Wednesday, May 27, 2009
We all have a story
A few days ago I read an article on NPR's website by Glen Weldon titled Question: Who's the Longest Running Fictional Character Ever? (If you don't want me to spoil the answer then read the article before continuing!)
The answer was Superman who has been fighting bad guys with his super strength for 70 years now. The point of the article, it turned out, was to illustrate how Superman is a bad example of an open ended story gone awry. Stories, according to Weldon, are designed to have an end. They are not intended to go on forever or they just have to rewrite their own rules, throw in cheesy gimmicks and end up turning into soap operas - even if the characters can fly and wear spandex.
While I see Weldon's point, I have to say that I don't agree. I have loved to write and tell stories for as long as I can remember, and I think I can safely say that the same applies to Andy and Jason. One aspect of story telling that we have discussed numerous times is how we hate to see a story end. Once we have created a great set of characters and come to the end of a tale, we anxiously await their next series of events.
I even do this when I watch movies or read books. When I really fall in love with the characters in a story and then come to the end, I imagine what life is like for them beyond what I just witnessed. Will they go on to have more adventures? Will the new couple stay together? Is the villain really defeated? And I feel this way every time even though I know that sequels most often disappoint.
I've thought about why this is, and the conclusion I keep coming back to is that each of our lives is a story. Maybe not the kind of story you'd read on the news or turn into a reality TV show, but it's a story nonetheless.
Think of the elements any story needs, they're all a part of our every day lives: good characters who develop over time, a setting, a plot (sometimes many of them), conflict (often more than we really care for), antagonists, protagonists... it's all there. Maybe the only thing that isn't there is a climax and a resolution. Sure, there are major events and turning points in our lives that ultimately get resolved, but unlike a movie or a novel the story doesn't end there.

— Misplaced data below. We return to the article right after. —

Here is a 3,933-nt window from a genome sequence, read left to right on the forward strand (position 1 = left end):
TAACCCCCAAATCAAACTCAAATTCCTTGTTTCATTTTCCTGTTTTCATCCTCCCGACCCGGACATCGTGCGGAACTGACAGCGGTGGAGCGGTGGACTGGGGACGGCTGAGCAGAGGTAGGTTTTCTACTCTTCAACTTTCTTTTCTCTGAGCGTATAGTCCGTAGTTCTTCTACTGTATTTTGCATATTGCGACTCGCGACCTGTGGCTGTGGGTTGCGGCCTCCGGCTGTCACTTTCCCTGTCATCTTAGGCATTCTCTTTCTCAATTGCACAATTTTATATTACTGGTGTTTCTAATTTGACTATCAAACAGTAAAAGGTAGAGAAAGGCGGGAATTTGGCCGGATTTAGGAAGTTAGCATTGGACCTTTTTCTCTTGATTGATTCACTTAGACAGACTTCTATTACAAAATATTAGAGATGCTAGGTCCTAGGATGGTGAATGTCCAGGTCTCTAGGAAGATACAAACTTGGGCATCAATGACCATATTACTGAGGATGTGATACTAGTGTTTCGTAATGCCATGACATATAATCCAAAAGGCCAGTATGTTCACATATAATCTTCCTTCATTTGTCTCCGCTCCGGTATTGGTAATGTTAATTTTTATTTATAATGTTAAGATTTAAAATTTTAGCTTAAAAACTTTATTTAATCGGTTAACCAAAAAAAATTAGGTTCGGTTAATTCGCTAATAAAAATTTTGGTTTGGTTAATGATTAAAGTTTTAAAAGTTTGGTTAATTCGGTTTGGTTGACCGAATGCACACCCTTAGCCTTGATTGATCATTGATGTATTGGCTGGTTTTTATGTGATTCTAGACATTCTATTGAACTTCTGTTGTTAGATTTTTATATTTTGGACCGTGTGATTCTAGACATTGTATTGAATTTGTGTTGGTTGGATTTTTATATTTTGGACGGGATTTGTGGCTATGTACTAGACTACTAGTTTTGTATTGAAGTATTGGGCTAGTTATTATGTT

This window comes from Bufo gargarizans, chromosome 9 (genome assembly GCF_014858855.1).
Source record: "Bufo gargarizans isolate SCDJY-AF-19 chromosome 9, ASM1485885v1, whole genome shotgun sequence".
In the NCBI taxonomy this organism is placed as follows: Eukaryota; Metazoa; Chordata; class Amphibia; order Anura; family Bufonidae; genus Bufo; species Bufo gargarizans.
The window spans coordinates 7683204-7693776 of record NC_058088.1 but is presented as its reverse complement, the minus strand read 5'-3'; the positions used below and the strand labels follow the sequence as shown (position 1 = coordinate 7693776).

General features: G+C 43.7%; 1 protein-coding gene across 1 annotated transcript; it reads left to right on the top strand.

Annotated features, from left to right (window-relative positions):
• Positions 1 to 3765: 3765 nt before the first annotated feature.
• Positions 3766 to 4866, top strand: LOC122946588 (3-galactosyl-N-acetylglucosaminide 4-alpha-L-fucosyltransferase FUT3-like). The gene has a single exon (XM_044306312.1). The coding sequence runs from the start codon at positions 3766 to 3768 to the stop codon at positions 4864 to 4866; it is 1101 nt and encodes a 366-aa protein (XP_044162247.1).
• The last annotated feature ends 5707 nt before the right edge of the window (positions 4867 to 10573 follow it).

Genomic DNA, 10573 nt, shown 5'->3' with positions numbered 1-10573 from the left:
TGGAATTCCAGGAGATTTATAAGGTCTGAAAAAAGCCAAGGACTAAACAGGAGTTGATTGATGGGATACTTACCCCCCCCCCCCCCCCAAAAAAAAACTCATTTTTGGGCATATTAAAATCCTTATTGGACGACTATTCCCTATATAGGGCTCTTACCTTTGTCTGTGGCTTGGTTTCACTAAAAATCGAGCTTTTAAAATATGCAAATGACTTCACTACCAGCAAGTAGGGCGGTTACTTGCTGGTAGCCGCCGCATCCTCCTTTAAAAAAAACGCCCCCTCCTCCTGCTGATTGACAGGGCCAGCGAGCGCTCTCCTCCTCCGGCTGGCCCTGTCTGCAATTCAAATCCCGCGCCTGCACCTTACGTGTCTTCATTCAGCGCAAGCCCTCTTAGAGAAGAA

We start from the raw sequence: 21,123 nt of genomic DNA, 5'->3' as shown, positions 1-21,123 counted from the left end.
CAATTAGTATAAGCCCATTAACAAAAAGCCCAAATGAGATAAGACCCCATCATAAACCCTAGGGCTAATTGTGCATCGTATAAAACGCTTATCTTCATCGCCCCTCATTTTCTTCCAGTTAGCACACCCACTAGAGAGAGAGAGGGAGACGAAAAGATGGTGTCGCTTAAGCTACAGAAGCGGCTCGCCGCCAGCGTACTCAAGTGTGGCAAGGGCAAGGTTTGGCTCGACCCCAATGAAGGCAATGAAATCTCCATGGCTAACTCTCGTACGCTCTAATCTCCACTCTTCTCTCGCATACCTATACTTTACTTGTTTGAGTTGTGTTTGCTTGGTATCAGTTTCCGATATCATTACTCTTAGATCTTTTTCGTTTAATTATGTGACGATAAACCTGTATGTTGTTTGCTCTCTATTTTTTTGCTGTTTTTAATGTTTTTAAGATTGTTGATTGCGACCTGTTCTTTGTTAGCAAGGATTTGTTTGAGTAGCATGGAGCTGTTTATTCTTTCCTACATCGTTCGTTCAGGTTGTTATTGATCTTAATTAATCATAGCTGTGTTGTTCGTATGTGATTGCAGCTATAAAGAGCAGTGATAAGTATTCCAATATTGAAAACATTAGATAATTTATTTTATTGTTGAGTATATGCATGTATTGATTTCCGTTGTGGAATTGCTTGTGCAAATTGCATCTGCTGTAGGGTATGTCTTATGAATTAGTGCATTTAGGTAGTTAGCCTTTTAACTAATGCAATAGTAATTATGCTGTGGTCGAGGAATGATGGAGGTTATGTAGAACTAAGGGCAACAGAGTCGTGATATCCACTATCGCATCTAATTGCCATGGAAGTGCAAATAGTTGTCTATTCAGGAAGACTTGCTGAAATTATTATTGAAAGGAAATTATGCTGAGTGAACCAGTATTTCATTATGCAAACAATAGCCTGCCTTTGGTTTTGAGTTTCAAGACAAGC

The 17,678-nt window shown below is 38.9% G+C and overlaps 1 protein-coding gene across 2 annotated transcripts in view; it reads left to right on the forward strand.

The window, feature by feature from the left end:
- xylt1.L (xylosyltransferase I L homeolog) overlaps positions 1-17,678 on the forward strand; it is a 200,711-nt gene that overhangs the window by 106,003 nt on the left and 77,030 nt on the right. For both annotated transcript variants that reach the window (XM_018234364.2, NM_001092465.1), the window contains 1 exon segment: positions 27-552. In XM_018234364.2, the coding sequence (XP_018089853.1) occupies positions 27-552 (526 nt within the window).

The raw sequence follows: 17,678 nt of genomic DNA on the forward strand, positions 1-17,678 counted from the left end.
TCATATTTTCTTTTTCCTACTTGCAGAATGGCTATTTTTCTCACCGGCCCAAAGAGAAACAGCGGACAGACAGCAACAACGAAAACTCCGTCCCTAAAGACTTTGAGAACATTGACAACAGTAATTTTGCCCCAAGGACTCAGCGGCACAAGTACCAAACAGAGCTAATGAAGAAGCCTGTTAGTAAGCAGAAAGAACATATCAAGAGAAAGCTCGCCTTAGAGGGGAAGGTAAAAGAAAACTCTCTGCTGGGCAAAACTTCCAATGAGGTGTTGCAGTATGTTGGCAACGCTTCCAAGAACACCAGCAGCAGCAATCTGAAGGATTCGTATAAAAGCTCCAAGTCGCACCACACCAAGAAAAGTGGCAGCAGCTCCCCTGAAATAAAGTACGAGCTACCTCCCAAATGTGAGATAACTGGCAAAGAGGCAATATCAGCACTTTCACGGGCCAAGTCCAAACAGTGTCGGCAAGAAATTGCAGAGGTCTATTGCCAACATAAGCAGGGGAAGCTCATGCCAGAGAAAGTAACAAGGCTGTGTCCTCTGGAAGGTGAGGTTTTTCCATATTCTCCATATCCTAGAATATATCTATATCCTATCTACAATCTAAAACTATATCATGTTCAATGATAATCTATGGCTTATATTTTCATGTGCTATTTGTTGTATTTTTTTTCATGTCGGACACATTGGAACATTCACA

Now, in some situations I can see Weldon's point. Certain stories are more plot-driven than character-driven and end when the plot comes to a close. Take a fable like The Tortoise and the Hare, for example, no one is really interested in the Hare's back-story, it's the plot that moves things along. And some stories serve to convey a point that is much bigger than book or the film. Take Harper Lee's classic To Kill a Mockingbird, while it contains great characters, the point is to serve as a commentary on racism in the South.
But what about Superman? Or The Adventures of Hatman and Indigo for that matter? While at times these stories may contain a moral or an over-arching point, the heart of the story will always lie with the characters themselves. We long to see what will happen to them, how things will develop, where their lives will take them. And I believe we do this because of an innate belief that our stories are bigger than the events of our lives.
Yes, as Weldon says, this may tempt the author's of these stories to "jump the shark" in order to keep viewers, and this is a sad reality. But I don't believe it changes the fact that we can relate to stories that don't necessarily have an end. It just means that as writers, we need to work even harder to continue telling new and great stories without losing the essence of the characters that made them great in the first place.